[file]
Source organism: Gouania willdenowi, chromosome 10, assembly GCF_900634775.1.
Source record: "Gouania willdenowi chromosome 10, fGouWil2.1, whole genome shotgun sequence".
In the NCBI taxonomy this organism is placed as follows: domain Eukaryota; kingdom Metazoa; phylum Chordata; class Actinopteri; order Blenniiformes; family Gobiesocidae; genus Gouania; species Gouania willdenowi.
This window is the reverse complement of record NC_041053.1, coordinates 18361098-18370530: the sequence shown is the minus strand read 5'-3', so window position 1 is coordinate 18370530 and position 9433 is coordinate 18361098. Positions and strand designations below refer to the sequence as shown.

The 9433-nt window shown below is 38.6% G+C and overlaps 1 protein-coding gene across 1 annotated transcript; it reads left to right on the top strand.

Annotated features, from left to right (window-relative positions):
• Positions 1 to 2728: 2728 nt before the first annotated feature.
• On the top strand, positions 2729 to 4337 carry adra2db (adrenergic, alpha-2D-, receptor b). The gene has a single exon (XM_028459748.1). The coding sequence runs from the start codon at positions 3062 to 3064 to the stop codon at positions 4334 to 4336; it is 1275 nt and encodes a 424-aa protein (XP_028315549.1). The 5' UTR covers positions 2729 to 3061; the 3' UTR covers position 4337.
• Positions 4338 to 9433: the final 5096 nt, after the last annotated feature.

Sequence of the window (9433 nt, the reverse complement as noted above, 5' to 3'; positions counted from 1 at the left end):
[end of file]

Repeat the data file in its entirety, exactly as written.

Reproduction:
Source organism: Gouania willdenowi, chromosome 10, assembly GCF_900634775.1.
Source record: "Gouania willdenowi chromosome 10, fGouWil2.1, whole genome shotgun sequence".
In the NCBI taxonomy this organism is placed as follows: domain Eukaryota; kingdom Metazoa; phylum Chordata; class Actinopteri; order Blenniiformes; family Gobiesocidae; genus Gouania; species Gouania willdenowi.
This window is the reverse complement of record NC_041053.1, coordinates 18361098-18370530: the sequence shown is the minus strand read 5'-3', so window position 1 is coordinate 18370530 and position 9433 is coordinate 18361098. Positions and strand designations below refer to the sequence as shown.

The 9433-nt window shown below is 38.6% G+C and overlaps 1 protein-coding gene across 1 annotated transcript; it reads left to right on the top strand.

Annotated features, from left to right (window-relative positions):
• Positions 1 to 2728: 2728 nt before the first annotated feature.
• On the top strand, positions 2729 to 4337 carry adra2db (adrenergic, alpha-2D-, receptor b). The gene has a single exon (XM_028459748.1). The coding sequence runs from the start codon at positions 3062 to 3064 to the stop codon at positions 4334 to 4336; it is 1275 nt and encodes a 424-aa protein (XP_028315549.1). The 5' UTR covers positions 2729 to 3061; the 3' UTR covers position 4337.
• Positions 4338 to 9433: the final 5096 nt, after the last annotated feature.

Sequence of the window (9433 nt, the reverse complement as noted above, 5' to 3'; positions counted from 1 at the left end):